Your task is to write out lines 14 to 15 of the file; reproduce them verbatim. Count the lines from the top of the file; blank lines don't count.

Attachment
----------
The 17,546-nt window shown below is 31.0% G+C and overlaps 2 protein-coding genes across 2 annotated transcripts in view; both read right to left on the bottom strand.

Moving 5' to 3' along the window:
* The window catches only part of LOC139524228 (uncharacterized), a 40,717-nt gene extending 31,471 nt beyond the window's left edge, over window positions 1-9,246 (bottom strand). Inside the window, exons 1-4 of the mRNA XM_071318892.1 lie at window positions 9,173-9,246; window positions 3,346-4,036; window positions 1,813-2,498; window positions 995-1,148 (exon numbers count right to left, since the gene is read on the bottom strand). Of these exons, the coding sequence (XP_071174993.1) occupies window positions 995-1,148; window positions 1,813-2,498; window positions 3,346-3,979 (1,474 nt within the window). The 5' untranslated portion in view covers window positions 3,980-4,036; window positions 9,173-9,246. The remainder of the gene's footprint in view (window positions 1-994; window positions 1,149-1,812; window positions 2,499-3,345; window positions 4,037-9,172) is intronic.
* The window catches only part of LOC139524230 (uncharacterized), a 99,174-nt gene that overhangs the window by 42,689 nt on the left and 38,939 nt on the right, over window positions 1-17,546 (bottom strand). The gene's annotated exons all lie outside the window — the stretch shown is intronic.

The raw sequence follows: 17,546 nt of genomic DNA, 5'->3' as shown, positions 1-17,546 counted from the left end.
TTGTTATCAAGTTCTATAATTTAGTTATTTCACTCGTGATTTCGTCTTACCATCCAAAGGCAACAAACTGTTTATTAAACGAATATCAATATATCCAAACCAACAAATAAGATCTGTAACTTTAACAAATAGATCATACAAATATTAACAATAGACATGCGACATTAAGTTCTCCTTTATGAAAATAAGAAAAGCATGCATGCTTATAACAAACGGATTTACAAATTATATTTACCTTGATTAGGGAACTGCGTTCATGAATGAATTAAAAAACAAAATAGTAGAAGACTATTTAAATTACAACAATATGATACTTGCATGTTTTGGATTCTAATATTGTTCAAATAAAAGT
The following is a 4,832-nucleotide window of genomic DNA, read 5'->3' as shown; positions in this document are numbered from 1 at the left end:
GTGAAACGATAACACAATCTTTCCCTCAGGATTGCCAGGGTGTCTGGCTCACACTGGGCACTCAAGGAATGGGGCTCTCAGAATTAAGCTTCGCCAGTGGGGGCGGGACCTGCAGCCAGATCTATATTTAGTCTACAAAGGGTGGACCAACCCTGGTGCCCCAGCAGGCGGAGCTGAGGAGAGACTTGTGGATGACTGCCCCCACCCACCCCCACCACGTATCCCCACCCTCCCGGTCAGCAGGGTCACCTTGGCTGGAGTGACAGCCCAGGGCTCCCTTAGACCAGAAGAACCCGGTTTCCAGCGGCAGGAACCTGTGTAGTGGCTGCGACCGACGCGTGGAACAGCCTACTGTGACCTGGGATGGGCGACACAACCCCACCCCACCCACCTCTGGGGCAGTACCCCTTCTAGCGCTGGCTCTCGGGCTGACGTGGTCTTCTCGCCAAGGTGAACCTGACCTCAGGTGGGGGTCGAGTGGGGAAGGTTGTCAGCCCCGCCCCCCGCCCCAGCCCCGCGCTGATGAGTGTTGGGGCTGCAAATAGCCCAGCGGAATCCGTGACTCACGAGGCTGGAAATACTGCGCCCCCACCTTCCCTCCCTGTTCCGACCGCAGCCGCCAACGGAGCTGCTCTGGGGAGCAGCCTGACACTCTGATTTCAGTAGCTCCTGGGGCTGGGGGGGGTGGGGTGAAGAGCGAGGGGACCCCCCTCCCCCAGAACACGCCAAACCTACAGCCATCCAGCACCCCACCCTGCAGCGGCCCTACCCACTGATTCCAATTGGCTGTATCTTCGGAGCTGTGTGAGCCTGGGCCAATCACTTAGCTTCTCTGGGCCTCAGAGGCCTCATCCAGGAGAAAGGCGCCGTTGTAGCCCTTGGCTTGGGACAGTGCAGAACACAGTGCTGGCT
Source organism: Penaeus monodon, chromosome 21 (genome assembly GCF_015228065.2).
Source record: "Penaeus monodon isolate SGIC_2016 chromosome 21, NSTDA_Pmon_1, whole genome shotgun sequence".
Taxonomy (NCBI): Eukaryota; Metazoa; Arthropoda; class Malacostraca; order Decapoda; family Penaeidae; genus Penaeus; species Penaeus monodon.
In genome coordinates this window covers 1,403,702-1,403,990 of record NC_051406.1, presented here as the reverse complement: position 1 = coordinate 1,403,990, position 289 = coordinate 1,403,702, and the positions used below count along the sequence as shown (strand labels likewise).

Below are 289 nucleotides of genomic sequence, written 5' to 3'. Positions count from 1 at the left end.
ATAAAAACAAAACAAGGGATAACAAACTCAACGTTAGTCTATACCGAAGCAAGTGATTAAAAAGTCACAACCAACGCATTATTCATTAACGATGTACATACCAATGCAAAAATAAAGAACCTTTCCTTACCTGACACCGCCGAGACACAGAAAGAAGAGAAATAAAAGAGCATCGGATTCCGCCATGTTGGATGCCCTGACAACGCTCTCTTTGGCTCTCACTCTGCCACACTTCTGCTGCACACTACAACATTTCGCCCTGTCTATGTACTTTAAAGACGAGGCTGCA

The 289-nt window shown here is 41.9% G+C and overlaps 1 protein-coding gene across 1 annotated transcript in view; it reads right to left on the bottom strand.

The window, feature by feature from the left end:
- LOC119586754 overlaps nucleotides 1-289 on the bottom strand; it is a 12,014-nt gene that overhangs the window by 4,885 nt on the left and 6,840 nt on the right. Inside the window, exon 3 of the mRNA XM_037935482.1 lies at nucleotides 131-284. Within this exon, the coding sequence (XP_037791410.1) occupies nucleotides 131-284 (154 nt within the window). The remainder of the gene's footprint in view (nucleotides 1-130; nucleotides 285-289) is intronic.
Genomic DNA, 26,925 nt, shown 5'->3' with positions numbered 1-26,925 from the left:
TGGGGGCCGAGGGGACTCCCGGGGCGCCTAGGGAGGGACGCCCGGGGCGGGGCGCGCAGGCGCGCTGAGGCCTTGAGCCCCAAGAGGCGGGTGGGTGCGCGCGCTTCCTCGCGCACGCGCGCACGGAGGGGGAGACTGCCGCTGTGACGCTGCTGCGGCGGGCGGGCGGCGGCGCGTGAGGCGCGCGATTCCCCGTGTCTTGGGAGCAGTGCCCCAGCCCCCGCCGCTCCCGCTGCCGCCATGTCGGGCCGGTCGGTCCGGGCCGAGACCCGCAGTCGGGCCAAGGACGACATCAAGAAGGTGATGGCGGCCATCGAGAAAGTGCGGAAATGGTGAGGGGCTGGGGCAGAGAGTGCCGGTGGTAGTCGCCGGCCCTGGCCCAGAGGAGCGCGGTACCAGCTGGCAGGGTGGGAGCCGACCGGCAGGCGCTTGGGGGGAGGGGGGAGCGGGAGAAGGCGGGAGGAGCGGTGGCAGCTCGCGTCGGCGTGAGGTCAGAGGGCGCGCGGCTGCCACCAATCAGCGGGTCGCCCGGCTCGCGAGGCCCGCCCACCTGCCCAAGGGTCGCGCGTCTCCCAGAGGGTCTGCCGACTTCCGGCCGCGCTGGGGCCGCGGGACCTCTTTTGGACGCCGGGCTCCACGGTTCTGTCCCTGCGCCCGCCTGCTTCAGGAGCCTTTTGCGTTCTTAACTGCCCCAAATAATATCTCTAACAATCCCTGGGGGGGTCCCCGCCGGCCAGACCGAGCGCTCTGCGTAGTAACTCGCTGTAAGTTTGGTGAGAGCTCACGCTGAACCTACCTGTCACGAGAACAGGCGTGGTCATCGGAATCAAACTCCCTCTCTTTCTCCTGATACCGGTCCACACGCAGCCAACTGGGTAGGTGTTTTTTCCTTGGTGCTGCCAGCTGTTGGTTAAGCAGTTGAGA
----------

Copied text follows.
ATAAAAACAAAACAAGGGATAACAAACTCAACGTTAGTCTATACCGAAGCAAGTGATTAAAAAGTCACAACCAACGCATTATTCATTAACGATGTACATACCAATGCAAAAATAAAGAACCTTTCCTTACCTGACACCGCCGAGACACAGAAAGAAGAGAAATAAAAGAGCATCGGATTCCGCCATGTTGGATGCCCTGACAACGCTCTCTTTGGCTCTCACTCTGCCACACTTCTGCTGCACACTACAACATTTCGCCCTGTCTATGTACTTTAAAGACGAGGCTGCA

The 289-nt window shown here is 41.9% G+C and overlaps 1 protein-coding gene across 1 annotated transcript in view; it reads right to left on the bottom strand.